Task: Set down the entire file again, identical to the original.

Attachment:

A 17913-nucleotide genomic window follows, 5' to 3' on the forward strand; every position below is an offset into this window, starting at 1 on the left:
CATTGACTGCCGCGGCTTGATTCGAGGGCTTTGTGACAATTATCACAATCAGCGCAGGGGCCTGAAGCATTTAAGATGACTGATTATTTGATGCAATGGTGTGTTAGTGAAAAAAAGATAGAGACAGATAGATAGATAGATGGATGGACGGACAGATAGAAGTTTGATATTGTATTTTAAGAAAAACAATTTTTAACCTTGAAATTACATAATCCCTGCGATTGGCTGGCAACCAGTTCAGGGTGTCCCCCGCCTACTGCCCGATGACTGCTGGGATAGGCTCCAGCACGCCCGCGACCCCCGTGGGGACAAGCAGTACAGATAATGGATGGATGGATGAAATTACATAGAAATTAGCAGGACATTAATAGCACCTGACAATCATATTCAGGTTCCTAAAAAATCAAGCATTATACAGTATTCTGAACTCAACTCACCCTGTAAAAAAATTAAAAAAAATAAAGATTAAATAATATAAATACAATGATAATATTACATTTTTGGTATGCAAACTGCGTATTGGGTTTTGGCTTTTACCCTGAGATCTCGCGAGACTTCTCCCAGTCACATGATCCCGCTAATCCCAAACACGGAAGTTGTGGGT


A 17913-nucleotide genomic window follows, 5' to 3' on the forward strand; every position below is an offset into this window, starting at 1 on the left:
CATTGACTGCCGCGGCTTGATTCGAGGGCTTTGTGACAATTATCACAATCAGCGCAGGGGCCTGAAGCATTTAAGATGACTGATTATTTGATGCAATGGTGTGTTAGTGAAAAAAAGATAGAGACAGATAGATAGATAGATGGATGGACGGACAGATAGAAGTTTGATATTGTATTTTAAGAAAAACAATTTTTAACCTTGAAATTACATAATCCCTGCGATTGGCTGGCAACCAGTTCAGGGTGTCCCCCGCCTACTGCCCGATGACTGCTGGGATAGGCTCCAGCACGCCCGCGACCCCCGTGGGGACAAGCAGTACAGATAATGGATGGATGGATGAAATTACATAGAAATTAGCAGGACATTAATAGCACCTGACAATCATATTCAGGTTCCTAAAAAATCAAGCATTATACAGTATTCTGAACTCAACTCACCCTGTAAAAAAATTAAAAAAAATAAAGATTAAATAATATAAATACAATGATAATATTACATTTTTGGTATGCAAACTGCGTATTGGGTTTTGGCTTTTACCCTGAGATCTCGCGAGACTTCTCCCAGTCACATGATCCCGCTAATCCCAAACACGGAAGTTGTGGGT